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Timebends : A Life Paperback – Bargain Price, October 1, 1995

ISBN-13: 860-1413984448 ISBN-10: 0140249176

6 New from $43.27 16 Used from $8.59 2 Collectible from $24.00
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Paperback, Bargain Price, October 1, 1995
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Product Details

  • Paperback: 656 pages
  • Publisher: Penguin Books (October 1, 1995)
  • ISBN-10: 0140249176
  • ASIN: B000GG4FDG
  • Product Dimensions: 7.6 x 5.1 x 1.4 inches
  • Shipping Weight: 1.6 ounces
  • Average Customer Review: 3.6 out of 5 stars  See all reviews (22 customer reviews)
  • Amazon Best Sellers Rank: #2,713,375 in Books (See Top 100 in Books)

Editorial Reviews

From Publishers Weekly

America's most famous living playwright (All My Sons, Death of a Salesman, Incident at Vichy, etc.) here does with his life story what nature does with rock strata, folding it back on itself to achieve the effects of many-layered richness and simultaneity that he aims for in his plays. It's a life as remarkable for its commitment as its achievement. Growing up on the edge of Harlem in the '20s and '30s, the son of a successful but semiliterate coat manufacturer, Miller discovered both his vocation and his leftist political convictions during the Depression and the rise of fascism. He achieved a moral victory against McCarthyism in the '50s; and it was under his presidency that PEN went from an ineffectual literary club to a real force for international freedom of expression. While covering these events, Miller traces the genesis of his plays in his life experience, provides vivid portraits of a host of notables in the worlds of theater, cinema and politics, including Elia Kazan, Lee and Paula Strasberg, John Huston, Clark Gable, Sir Laurence Olivier, John F. Kennedy and Mikhail Gorbachev, and a detailed, deeply touching one of his second wife, Marilyn Monroe, who finally slipped from his reach. Tough, compassionate, bristling with intelligence and profound reflections on the dramas of life and stage, this is one of the memorable autobiographies of our time. Photos. BOMC selection.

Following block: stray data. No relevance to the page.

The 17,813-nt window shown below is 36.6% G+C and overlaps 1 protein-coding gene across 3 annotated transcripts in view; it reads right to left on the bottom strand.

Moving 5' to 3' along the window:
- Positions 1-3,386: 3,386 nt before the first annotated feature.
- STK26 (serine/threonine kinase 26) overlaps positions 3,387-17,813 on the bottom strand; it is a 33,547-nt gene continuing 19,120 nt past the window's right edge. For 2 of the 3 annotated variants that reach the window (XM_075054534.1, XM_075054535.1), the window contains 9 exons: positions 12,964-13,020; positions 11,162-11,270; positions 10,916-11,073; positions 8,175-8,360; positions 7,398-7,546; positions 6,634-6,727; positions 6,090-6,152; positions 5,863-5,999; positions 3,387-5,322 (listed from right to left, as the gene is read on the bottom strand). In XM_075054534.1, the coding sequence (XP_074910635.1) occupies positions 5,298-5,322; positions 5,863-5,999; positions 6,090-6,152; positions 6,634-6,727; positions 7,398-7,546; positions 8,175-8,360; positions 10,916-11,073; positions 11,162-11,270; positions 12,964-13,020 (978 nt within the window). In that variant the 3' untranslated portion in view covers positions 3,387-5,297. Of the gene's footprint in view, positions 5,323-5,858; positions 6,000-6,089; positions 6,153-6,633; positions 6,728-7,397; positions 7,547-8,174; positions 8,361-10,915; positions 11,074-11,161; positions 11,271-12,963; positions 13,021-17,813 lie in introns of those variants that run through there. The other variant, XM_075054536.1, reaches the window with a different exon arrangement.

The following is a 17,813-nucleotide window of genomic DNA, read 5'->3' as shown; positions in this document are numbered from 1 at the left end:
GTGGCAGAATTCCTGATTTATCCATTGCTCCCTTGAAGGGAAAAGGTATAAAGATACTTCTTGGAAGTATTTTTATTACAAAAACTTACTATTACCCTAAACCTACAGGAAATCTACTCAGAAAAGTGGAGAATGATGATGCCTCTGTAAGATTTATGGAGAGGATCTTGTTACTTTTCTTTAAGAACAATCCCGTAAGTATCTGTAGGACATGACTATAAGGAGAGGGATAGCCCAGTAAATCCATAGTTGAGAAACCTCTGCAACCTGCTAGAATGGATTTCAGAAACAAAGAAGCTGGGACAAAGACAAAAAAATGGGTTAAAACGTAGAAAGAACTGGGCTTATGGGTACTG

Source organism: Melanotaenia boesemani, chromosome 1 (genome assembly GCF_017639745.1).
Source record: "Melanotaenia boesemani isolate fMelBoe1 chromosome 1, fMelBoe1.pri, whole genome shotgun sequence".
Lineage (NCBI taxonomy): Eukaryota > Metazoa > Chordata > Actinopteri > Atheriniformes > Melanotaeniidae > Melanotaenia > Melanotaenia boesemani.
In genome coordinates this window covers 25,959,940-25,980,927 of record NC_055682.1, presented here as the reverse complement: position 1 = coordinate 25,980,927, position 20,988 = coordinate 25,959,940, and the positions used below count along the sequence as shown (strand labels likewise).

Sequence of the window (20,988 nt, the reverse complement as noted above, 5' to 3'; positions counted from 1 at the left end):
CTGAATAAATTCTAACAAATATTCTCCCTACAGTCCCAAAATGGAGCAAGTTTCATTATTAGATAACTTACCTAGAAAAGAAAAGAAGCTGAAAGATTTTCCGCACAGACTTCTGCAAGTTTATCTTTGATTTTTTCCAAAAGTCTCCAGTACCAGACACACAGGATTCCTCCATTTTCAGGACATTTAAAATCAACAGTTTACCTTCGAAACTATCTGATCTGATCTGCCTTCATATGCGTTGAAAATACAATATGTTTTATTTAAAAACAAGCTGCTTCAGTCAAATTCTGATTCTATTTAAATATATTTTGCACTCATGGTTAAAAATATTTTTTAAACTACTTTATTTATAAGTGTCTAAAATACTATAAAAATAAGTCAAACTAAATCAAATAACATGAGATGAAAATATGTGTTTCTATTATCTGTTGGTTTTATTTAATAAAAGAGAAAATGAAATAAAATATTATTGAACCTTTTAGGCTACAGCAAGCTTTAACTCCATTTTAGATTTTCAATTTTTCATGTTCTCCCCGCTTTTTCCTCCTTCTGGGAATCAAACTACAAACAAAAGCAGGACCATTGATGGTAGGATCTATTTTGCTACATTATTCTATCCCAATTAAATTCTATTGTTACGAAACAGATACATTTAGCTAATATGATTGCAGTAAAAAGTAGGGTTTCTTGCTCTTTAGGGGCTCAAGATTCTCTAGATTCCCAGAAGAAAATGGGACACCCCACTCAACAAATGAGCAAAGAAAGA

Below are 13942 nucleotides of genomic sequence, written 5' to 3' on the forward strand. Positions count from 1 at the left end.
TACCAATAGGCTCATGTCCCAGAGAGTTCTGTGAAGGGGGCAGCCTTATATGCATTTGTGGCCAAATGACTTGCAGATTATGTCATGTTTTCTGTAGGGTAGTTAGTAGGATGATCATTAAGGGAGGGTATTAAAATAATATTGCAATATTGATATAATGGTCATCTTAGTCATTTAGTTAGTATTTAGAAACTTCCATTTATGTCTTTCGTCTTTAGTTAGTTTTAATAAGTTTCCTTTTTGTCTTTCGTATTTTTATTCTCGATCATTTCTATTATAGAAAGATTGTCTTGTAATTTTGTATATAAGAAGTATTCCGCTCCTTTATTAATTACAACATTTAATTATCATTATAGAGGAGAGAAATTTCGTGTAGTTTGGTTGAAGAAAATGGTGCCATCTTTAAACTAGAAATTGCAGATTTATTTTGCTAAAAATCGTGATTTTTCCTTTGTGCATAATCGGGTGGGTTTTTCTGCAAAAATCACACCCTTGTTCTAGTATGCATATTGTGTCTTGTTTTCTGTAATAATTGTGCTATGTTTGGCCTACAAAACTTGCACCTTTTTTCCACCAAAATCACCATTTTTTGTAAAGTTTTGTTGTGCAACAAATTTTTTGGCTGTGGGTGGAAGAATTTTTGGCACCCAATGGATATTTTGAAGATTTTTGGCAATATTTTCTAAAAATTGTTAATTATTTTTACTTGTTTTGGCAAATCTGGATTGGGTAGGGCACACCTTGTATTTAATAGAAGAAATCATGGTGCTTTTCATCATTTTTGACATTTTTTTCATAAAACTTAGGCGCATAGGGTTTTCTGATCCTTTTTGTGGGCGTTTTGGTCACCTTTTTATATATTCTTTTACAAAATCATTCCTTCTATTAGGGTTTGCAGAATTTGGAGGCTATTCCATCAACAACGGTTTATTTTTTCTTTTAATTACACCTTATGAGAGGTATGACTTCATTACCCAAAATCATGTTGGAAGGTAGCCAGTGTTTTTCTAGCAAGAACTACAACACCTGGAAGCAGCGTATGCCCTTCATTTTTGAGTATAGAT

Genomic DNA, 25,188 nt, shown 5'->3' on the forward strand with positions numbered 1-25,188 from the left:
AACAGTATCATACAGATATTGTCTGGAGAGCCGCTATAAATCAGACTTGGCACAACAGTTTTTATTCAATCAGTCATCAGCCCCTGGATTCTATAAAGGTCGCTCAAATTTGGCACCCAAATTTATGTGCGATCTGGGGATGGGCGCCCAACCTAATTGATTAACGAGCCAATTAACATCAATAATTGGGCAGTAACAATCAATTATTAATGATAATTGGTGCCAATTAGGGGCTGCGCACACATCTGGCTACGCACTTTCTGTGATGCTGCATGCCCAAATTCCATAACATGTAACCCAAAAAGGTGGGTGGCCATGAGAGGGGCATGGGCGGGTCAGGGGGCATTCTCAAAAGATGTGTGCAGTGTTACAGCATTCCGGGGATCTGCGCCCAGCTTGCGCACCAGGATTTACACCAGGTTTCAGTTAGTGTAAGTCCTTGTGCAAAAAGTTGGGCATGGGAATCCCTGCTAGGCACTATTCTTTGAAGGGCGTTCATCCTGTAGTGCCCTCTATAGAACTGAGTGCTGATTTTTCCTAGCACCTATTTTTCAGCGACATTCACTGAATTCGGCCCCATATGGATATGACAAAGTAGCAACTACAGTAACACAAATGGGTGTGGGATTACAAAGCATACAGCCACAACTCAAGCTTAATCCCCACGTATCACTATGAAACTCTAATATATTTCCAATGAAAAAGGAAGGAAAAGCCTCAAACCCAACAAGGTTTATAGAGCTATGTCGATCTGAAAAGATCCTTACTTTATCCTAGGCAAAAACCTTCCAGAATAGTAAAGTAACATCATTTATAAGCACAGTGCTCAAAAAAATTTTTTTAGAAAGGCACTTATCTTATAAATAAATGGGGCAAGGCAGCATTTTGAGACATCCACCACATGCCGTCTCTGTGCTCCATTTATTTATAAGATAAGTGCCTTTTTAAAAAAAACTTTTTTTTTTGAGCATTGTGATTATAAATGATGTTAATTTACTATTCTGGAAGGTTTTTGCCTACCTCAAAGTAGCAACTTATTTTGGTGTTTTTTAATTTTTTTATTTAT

Copyright 1987 Reed Business Information, Inc. --This text refers to an out of print or unavailable edition of this title.

From Library Journal

This duo offer a vast array of the venerable Miller's life and work. The 1971 Portable includes his most famous plays?Death of a Salesman, The Crucible, etc.?while in his autobiography, Timebends, Miller unfolds his life "with sharp characterizations and vivid imagery" (LJ 10/15/87).
Copyright 1995 Reed Business Information, Inc. --This text refers to an out of print or unavailable edition of this title.

Customer Reviews

Not enough to divide the couple, it seems.
Elizabeth J. Brown
Miller's voice brings all of this varied material together, and so the reader might approach this book as if listening to a great storyteller.
William Kowinski
For those who think that if they buy this book that they will get the lowdown on Marilyn Monroe- forget it.
babyboomerlarry

Most Helpful Customer Reviews

38 of 44 people found the following review helpful By Elizabeth J. Brown on August 18, 2007
Format: Paperback
This was going to be a 5-star review. But I have learned this week while reading "Timebends" for the first time -- twenty years after its first publication -- that Arthur Miller and his third wife, Inge Morath, had a son, Daniel, who was born with Down syndrome in 1966. Daniel's name does not appear in the text or index of "Timebends." According to an article in the September 2007 issue of Vanity Fair, Miller had Daniel banished to a state institution almost immediately after birth, and that he thereafter completely excised Daniel from his life. It's heartbreaking. According to Vanity Fair, Daniel, who is now 41, is relatively high-functioning and a very happy, content and spirited person. But when Daniel's mother, Inge, (who was well-known in her own right as a photographer) died in 2002 and the New York Times called Miller for information about his family, he again omitted the name of his youngest son. Inge visited Daniel regularly until her death, and celebrated holidays with him. I wonder how much friction her refusal to simply throw him away caused in the Miller household? Not enough to divide the couple, it seems. They were married 40 years.

In my view, to have denied his son's existence is an unforgivable blind spot for an artist so widely revered and admired for his empathy and his brave stances as a moral force for justice and compassion. As the VF article points out, shame, selfishness and fear could all have been motivators for Arthur Miller's decision. Still, after reading more than 500 pages of musings and meditations by a truly masterful writer -- a man all too aware of his own humanity; both of his talents and his limitations, I feel betrayed.
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17 of 18 people found the following review helpful By William Kowinski on September 11, 2001
Format: Paperback